Litchfield, CT Fire, Jun 1886
EMBERS FROM THE LITCHFIELD FIRE.
Litchfield was crowded with people all day Saturday, come to view the ruins of the big fire. Farmers drove in from miles around and the hotels were overflowing with summer residents from Hartford, New Haven and other cities, drawn by rumors of the loss of their own property. The stores had stocked up heavily for the summer trade; and 20 of these stocks of goods are either destroyed or damaged. Eight buildings are burned to the ground. A big temporary building will be put up in the 50-acre park in the center of the village to accommodate the merchants. Great grief is felt that the fine elms about the Mansion house are scorched and shriveled; but fortunately the finest trees in the village were beyond the reach of the flames. Among the summer cottagers are President-elect Dwight of Yale, Prof Hoppin, ex-President Woolsey, Dr. Edwards and Rev. Henry Ward Beecher. They will be asked to contribute handsomely to rebuild the town. Unless the town rebuilds the court-house, the county seat will be likely to go to Winsted or New Milford, which have better railroad connections. The most dramatic incident in connection with the fire was the bringing from the town poor-house of Sylvester Spencer, once a rich land holder in town, and for a long time the owner of the Mansion house, but who was reduced from wealth to poverty by misfortune, and who had been for several years an inmate of the almshouse, to view the ruins of the hotel which he once owned and enlarged and kept for many years. The landlord and his house were once more on a level. The reputation of the Mansion house for good cheer has not departed in its recent days, as may be seen from the fact that the landlord loses 17 barrels of whisky in the fire. The most enterprising news gathering was by the Winsted herald, a little weekly that was just going to press when a telephone message announced the outbreak of the flames. The Herald stopped its press and had out an extra before the dailies had heard of the news, in which it offered the use of its type and presses to the homeless Enquirer. The only gainer is a poor brakeman who has a damage suit pending against the Naugatuck railroad. H. B. Graves, father-in-law of President Watrons of the New York, New Haven and Hartford road, lost papers of much importance in the defense of the suit.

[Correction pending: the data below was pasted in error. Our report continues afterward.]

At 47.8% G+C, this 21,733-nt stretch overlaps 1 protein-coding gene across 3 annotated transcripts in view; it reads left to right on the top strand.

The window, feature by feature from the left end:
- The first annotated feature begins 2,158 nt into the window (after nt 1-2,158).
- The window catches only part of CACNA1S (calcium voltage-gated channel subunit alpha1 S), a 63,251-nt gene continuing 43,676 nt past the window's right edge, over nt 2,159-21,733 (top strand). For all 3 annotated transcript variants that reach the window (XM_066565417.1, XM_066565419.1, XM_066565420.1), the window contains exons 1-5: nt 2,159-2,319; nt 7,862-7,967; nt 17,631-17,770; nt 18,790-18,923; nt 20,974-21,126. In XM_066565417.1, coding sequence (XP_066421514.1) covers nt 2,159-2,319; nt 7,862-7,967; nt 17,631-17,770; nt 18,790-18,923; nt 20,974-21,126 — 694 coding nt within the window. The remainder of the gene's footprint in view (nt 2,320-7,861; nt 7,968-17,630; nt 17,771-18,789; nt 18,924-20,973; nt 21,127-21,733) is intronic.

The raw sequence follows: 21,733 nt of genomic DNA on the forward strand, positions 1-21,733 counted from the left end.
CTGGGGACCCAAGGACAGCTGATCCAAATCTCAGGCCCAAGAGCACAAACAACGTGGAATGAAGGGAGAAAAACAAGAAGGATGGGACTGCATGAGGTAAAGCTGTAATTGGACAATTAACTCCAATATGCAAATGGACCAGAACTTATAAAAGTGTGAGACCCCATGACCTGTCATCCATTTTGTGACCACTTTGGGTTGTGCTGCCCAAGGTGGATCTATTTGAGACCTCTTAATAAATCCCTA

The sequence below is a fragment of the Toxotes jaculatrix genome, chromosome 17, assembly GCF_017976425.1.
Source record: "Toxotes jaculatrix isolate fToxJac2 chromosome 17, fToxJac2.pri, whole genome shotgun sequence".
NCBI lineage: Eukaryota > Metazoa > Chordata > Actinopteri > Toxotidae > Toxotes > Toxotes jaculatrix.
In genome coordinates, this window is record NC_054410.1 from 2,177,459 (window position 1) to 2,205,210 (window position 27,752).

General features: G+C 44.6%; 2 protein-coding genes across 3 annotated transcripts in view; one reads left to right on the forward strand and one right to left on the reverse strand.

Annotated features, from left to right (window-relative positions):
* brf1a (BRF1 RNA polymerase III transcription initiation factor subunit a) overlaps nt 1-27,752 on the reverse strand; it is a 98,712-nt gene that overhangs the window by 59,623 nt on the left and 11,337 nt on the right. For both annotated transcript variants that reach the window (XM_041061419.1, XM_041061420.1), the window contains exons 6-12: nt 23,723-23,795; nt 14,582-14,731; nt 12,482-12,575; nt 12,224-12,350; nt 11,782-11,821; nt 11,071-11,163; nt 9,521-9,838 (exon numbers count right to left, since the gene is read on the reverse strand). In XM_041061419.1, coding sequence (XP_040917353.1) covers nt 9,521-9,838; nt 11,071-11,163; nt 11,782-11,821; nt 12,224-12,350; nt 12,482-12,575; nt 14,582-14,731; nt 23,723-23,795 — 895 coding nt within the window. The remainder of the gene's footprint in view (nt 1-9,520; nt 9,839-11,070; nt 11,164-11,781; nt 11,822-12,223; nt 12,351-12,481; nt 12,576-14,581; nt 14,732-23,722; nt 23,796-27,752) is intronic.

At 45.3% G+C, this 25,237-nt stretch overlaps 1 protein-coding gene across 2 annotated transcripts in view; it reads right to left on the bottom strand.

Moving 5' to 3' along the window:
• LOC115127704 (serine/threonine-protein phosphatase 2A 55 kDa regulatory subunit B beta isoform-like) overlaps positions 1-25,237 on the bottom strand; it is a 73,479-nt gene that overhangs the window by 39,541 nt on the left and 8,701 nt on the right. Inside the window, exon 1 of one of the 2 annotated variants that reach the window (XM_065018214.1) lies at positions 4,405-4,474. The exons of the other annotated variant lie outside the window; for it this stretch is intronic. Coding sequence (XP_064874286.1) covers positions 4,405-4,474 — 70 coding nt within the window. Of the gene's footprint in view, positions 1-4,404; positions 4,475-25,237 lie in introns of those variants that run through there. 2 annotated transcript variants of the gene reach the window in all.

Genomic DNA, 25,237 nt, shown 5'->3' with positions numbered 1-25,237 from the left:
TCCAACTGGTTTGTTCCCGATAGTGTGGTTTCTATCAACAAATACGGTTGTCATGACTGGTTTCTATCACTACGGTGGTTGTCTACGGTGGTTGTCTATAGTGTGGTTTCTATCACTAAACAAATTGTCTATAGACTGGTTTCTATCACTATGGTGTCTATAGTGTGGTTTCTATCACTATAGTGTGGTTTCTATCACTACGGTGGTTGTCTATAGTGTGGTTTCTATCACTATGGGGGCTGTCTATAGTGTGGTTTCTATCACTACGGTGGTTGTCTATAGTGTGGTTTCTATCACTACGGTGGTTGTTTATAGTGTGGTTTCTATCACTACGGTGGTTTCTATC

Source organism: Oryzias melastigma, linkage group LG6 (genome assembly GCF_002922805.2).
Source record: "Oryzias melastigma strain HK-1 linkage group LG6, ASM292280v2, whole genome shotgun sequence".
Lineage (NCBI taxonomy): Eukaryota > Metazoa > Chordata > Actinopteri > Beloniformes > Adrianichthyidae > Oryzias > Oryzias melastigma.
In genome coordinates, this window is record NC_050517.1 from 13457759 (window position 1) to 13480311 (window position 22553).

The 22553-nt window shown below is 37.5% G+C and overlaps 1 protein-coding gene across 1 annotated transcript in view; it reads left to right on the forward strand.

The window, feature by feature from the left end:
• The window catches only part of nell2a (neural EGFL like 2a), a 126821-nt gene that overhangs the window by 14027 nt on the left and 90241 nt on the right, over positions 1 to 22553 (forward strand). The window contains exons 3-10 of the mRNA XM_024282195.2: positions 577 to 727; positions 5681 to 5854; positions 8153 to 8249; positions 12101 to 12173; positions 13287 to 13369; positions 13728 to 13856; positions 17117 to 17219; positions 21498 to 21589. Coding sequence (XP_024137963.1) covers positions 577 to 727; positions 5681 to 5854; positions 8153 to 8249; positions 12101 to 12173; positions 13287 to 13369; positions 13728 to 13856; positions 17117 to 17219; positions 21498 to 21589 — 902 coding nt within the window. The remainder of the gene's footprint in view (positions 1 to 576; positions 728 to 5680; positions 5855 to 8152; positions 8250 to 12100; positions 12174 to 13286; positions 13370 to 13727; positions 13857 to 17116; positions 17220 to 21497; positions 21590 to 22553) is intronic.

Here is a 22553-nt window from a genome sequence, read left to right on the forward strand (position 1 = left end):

Springfield Republican, Springfield, MA 14 Jun 1886